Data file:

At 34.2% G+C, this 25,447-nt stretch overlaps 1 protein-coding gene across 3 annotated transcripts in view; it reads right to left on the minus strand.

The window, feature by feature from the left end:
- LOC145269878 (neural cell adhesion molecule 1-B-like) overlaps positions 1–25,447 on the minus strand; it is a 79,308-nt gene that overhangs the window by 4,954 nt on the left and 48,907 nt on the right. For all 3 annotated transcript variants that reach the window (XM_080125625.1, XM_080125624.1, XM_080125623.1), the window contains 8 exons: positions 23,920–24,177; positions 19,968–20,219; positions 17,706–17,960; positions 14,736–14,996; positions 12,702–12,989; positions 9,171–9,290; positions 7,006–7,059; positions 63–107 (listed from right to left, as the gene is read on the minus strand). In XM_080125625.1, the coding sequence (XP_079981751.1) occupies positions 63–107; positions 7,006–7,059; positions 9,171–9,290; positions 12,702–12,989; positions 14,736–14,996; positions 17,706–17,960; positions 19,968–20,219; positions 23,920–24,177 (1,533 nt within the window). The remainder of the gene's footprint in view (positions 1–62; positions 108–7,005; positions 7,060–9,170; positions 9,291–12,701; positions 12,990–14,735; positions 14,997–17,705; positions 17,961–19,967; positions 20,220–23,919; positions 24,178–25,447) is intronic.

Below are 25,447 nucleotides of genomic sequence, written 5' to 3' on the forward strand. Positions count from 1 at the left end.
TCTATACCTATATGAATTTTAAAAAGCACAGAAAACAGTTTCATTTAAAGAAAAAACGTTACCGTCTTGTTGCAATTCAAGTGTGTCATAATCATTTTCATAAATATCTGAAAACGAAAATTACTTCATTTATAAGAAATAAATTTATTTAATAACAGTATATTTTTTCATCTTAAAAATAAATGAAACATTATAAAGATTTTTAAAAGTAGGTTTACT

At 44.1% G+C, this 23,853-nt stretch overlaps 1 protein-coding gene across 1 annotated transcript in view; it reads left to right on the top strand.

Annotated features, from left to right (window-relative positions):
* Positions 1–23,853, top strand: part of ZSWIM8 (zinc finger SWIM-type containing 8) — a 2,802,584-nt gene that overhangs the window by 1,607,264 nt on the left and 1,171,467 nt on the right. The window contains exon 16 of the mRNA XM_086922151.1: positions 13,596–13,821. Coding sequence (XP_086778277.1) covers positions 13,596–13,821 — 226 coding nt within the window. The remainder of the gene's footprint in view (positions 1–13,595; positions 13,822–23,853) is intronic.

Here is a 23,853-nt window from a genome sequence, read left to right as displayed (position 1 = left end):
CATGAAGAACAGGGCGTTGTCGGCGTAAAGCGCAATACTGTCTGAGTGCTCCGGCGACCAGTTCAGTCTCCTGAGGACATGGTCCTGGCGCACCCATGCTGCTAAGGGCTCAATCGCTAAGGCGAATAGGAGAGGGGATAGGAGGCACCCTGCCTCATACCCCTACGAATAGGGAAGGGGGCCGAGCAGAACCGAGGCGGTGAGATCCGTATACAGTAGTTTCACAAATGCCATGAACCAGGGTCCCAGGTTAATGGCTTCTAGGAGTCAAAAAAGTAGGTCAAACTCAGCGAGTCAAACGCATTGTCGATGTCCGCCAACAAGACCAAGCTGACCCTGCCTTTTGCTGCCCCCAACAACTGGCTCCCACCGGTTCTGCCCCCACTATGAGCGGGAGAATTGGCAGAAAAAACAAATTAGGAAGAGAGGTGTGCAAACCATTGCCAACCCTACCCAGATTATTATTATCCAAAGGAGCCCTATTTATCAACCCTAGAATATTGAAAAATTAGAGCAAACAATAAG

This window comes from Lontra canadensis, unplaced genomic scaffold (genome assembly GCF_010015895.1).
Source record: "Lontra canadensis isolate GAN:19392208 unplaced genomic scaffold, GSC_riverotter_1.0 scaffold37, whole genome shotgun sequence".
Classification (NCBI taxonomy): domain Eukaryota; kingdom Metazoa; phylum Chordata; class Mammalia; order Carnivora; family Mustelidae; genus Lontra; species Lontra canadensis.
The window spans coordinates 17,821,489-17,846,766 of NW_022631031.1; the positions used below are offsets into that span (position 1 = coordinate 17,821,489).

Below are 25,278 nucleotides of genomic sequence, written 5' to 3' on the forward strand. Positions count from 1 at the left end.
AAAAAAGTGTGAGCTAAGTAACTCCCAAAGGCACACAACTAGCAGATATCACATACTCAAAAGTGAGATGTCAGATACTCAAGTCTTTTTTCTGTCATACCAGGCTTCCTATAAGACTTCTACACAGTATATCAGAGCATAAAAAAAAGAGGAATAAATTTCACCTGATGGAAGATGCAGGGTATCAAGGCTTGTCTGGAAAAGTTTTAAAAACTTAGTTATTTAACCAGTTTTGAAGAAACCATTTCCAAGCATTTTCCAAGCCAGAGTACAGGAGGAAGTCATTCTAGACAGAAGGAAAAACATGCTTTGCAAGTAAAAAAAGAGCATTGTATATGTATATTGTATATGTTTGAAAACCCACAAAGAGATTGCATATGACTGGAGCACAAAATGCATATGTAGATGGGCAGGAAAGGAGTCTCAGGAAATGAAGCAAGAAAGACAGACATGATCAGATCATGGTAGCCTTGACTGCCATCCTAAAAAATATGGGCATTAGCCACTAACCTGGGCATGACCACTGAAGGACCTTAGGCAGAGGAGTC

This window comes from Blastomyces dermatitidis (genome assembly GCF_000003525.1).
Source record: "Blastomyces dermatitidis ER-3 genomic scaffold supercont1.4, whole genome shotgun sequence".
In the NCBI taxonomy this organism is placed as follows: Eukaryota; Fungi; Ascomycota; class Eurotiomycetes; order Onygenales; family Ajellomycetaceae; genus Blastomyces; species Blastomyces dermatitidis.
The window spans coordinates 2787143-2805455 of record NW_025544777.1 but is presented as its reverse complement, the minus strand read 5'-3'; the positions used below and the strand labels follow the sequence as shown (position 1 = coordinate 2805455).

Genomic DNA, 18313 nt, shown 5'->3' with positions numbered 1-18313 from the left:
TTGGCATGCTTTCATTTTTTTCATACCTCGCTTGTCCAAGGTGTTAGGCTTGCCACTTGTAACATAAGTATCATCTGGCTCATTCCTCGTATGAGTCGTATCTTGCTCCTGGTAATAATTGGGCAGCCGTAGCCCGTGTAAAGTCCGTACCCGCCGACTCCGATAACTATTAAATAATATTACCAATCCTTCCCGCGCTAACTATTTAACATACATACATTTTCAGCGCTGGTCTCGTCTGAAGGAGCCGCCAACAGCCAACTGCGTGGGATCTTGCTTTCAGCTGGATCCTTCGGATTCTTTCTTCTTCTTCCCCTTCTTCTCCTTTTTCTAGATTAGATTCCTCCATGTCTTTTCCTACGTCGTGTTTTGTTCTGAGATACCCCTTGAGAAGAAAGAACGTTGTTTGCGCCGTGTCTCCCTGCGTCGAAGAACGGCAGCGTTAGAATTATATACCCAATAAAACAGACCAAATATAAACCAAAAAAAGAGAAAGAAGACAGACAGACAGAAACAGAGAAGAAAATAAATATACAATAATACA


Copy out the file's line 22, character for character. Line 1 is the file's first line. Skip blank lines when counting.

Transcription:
TTGGCATGCTTTCATTTTTTTCATACCTCGCTTGTCCAAGGTGTTAGGCTTGCCACTTGTAACATAAGTATCATCTGGCTCATTCCTCGTATGAGTCGTATCTTGCTCCTGGTAATAATTGGGCAGCCGTAGCCCGTGTAAAGTCCGTACCCGCCGACTCCGATAACTATTAAATAATATTACCAATCCTTCCCGCGCTAACTATTTAACATACATACATTTTCAGCGCTGGTCTCGTCTGAAGGAGCCGCCAACAGCCAACTGCGTGGGATCTTGCTTTCAGCTGGATCCTTCGGATTCTTTCTTCTTCTTCCCCTTCTTCTCCTTTTTCTAGATTAGATTCCTCCATGTCTTTTCCTACGTCGTGTTTTGTTCTGAGATACCCCTTGAGAAGAAAGAACGTTGTTTGCGCCGTGTCTCCCTGCGTCGAAGAACGGCAGCGTTAGAATTATATACCCAATAAAACAGACCAAATATAAACCAAAAAAAGAGAAAGAAGACAGACAGACAGAAACAGAGAAGAAAATAAATATACAATAATACA